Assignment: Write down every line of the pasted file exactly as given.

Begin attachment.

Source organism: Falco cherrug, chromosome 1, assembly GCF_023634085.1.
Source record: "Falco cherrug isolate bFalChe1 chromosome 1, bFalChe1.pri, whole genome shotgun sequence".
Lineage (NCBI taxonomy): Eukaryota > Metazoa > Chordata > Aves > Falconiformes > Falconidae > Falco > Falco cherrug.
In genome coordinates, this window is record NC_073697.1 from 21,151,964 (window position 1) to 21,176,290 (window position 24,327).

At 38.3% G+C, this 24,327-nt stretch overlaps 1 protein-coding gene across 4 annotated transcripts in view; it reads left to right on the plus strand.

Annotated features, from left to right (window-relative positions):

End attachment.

Source organism: Falco cherrug, chromosome 1, assembly GCF_023634085.1.
Source record: "Falco cherrug isolate bFalChe1 chromosome 1, bFalChe1.pri, whole genome shotgun sequence".
Lineage (NCBI taxonomy): Eukaryota > Metazoa > Chordata > Aves > Falconiformes > Falconidae > Falco > Falco cherrug.
In genome coordinates, this window is record NC_073697.1 from 21,151,964 (window position 1) to 21,176,290 (window position 24,327).

At 38.3% G+C, this 24,327-nt stretch overlaps 1 protein-coding gene across 4 annotated transcripts in view; it reads left to right on the plus strand.

Annotated features, from left to right (window-relative positions):